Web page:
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Will the Housing Market Be Doomed if the Fed Raises Rates?

housing-forecastAs the Federal Reserve prepares to convene for their September 17 meeting, many wonder how a possible rate increase will affect the housing market.

Mark Fleming, chief economist at First American, believes that the housing market will not be doomed by a rate increase, but will respond by adjusting to the changes.

“Of course, we cannot be sure exactly how mortgage rates and the housing market will respond to a Fed rate increase," Fleming said. "But, we can say with some certainty that the Fed will eventually raise rates."

He added, "When it does, the housing market isn’t doomed to fail, but rather adjust to the reality of interest rates that are reflective of a strengthening economy and certainly more traditional financial conditions."

If the Fed decides to raise rates, this will the first time the rate will go up since 2008, Fleming noted.

According to the CME Group's FedWatch Tool, which measures the market's expectations of Fed target rates on a daily basis, there is a 74.7 percent chance of the Fed raising rates by 0.25 percent this week. On the other hand, the FedWatch data found that there is a 25.3 percent chance of the Fed raising rates by 0.50 percent.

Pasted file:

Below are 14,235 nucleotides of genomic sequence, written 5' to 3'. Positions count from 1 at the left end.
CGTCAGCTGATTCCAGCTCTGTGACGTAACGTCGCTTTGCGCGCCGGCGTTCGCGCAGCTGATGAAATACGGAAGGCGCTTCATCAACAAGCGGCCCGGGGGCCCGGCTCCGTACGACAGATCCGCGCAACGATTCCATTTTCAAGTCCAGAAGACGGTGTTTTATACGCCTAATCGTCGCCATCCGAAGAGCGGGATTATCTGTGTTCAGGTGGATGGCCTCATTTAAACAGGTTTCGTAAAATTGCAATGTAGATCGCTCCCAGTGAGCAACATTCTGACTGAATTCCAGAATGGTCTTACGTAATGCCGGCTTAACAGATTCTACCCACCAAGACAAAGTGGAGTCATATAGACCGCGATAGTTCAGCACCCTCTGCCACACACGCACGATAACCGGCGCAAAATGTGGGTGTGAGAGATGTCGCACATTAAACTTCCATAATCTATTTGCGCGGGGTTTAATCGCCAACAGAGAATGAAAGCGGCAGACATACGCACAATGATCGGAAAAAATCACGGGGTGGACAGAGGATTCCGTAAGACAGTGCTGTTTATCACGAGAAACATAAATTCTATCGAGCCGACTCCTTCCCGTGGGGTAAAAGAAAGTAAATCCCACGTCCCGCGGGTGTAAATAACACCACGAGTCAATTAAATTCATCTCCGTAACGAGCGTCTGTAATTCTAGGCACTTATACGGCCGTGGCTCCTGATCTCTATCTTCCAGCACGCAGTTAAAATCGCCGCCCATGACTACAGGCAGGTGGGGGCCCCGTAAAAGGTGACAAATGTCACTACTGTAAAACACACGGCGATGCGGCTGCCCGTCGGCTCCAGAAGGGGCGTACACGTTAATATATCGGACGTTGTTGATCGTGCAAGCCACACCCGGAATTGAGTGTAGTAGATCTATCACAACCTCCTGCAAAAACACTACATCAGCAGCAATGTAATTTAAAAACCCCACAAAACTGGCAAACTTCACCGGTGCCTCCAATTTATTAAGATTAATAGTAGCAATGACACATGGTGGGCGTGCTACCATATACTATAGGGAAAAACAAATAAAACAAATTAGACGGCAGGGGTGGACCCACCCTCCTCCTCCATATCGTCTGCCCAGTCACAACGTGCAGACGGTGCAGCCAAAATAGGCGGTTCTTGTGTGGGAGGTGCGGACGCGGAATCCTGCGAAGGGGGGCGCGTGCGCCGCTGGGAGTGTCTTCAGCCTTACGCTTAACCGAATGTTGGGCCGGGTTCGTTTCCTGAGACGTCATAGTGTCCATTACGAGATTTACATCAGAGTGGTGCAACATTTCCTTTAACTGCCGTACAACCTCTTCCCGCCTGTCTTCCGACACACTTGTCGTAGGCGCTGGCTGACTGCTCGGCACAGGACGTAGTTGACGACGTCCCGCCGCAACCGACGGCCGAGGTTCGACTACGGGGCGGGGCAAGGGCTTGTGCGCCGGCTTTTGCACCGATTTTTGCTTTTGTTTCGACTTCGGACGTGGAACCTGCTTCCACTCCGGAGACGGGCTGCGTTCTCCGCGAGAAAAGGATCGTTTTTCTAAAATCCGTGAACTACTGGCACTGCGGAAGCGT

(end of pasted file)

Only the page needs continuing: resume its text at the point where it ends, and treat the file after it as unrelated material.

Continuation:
"When it does, the housing market isn’t doomed to fail, but rather adjust to the reality of interest rates that are reflective of a strengthening economy and certainly more traditional financial conditions."

Some argue that declining affordability due to the rate hike will reduce demand and lower home prices, but Fleming says that this is not necessarily true. Consumers will adjust to how much housing they demand, instead of leaving the market. A slow down in the pace of price appreciation is a much more likely outcome.

"Yet, I have argued here, as others have, that rising rates don’t necessarily cause a negative demand shock and falling home prices.  When the Fed raises interest rates, it’s because the Fed believes that the economy is strong enough to adjust and has the potential to begin overheating (that’s what inflation measures).  A stronger economy, more or better jobs, rising wages, increased confidence – these factors all increase demand for housing.  In other words, rising rates are indicative of increased home sales and upward pressure on prices."

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About Author: Brian Honea

Brian Honea's writing and editing career spans nearly two decades across many forms of media. He served as sports editor for two suburban newspaper chains in the DFW area and has freelanced for such publications as the Yahoo! Contributor Network, Dallas Home Improvement magazine, and the Dallas Morning News. He has written four non-fiction sports books, the latest of which, The Life of Coach Chuck Curtis, was published by the TCU Press in December 2014. A lifelong Texan, Brian received his master's degree from Amberton University in Garland.
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